Hey – did you think I fell off the face of the earth? I kind of feel like I did. It’s been too tiring to decide whether something is “blog-worthy” or not or if I care enough about something to spend time editing photos and then writing about it. Sorry about that. I’m a terrible blogger, what can I say?
Similar to the jalapeno plants, tomatoes are always present in my summer garden. Beefsteak, heirlooms, cherry, and some sort of plum tomatoes are usually in the mix. Travis loves a good beefsteak tomato sliced onto a sandwich. I feel there’s nothing better than a warm, just-picked heirloom tomato drizzled with olive oil, sea salt, and a chiffonade of fresh basil from the garden. The cherry tomatoes are for salads or oven roasting with garlic (scooped up with crusty baguettes). And the plum tomatoes get crushed and canned or pureed into sauce. I’ve tried growing San Marzano varieties and they don’t do well, so I just stick with the hearty plum tomato starts from the nursery.
‘Tis the season for holiday baking and gift giving. While I have yet to do either so far (we don’t even have a Christmas tree yet!), I have dipped into my stash of jars twice already for potluck-style parties. And, it occurred to me that someone out there might also appreciate having a stash of these goodies for impromptu appetizers. Today I’ll introduce you to the candied jalapenos; tomorrow you can learn about the tomato jam. I’ve found that they are lovely on their own and combined, on top of the fact that they are super easy to make and you really only need to can them if you want to hold onto them long-term.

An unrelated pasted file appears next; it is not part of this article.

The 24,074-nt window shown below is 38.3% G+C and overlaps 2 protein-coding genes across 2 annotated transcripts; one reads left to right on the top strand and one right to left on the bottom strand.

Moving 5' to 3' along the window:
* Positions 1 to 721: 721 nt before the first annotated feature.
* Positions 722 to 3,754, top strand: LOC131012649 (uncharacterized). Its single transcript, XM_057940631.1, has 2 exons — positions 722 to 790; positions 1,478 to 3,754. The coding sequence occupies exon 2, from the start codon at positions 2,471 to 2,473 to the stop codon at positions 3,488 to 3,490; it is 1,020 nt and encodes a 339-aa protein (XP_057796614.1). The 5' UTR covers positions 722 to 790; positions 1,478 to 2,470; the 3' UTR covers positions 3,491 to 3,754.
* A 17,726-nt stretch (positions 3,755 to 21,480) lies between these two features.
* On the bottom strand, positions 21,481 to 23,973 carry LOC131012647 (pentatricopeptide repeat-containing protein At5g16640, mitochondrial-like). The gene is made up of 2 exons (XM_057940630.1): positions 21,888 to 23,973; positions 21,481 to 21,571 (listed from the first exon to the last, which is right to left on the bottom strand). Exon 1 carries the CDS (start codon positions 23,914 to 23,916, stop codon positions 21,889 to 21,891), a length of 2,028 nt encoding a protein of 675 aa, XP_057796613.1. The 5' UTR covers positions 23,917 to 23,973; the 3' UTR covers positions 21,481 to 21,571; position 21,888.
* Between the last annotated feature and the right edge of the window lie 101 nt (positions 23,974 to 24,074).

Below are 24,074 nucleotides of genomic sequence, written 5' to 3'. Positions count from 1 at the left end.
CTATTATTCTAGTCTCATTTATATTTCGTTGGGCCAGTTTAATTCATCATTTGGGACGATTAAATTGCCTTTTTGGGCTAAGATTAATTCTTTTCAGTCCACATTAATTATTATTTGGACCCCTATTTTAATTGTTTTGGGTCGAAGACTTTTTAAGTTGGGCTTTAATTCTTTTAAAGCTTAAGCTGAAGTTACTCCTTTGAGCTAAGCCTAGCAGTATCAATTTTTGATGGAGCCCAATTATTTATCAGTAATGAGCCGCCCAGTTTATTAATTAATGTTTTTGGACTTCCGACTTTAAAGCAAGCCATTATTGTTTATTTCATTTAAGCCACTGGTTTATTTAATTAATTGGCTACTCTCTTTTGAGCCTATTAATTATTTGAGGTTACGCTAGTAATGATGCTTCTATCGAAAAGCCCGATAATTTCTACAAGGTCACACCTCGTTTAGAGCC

Every summer, I plant at least two jalapeno plants in my garden. I started doing this because I love bacon-wrapped jalapeno poppers and there is nothing more fun that filling up a platter for a summer bbq and popping them in your mouth. With my garden jalapenos, it sometimes becomes Popper Roulette as some peppers end up much hotter than the others. This is completely different than the year I grew both jalapeno and Serrano peppers and got them mixed up in the picking basket (the serranos were huge!)
Ever since we had the backyard renovation, I’ve been wanting to do a whole pig roast. Except, it’s kind of expensive and you need a lot of people to eat the, you know, whole hog. I think for a good sized pig, you can feed 100 people. We didn’t have 100 people at our wedding, where would we ever round up that many people for a party?
So, when I get it in my head to chow down on porky goodness, we try to round up enough people to help us make a dent in a 7-pound pork roast. Not just any pork roast, though, a Momofuku-style pork roast. When we were in New York, one thing we had to do before we left was eat one of David Chang’s steamed pork buns, a pillowy soft bun stuffed with tender pork belly. We couldn’t reasonably take part in his bo ssam dinner, so when we got home I ordered up his cookbook.
Some of the recipes in the cookbook are time-consuming and some have hundreds of steps. Some are time consuming because they have hundreds of steps! But I haven’t been disappointed with a single recipe I’ve tried and his bo ssam recipe, along with the green scallion sauce, have become my go-to dishes. I’ve taken them to potlucks, and we’ve made it while camping. I’ve never heard anyone turn it down.
Learn how I turned a 3-page recipe into just a few key steps…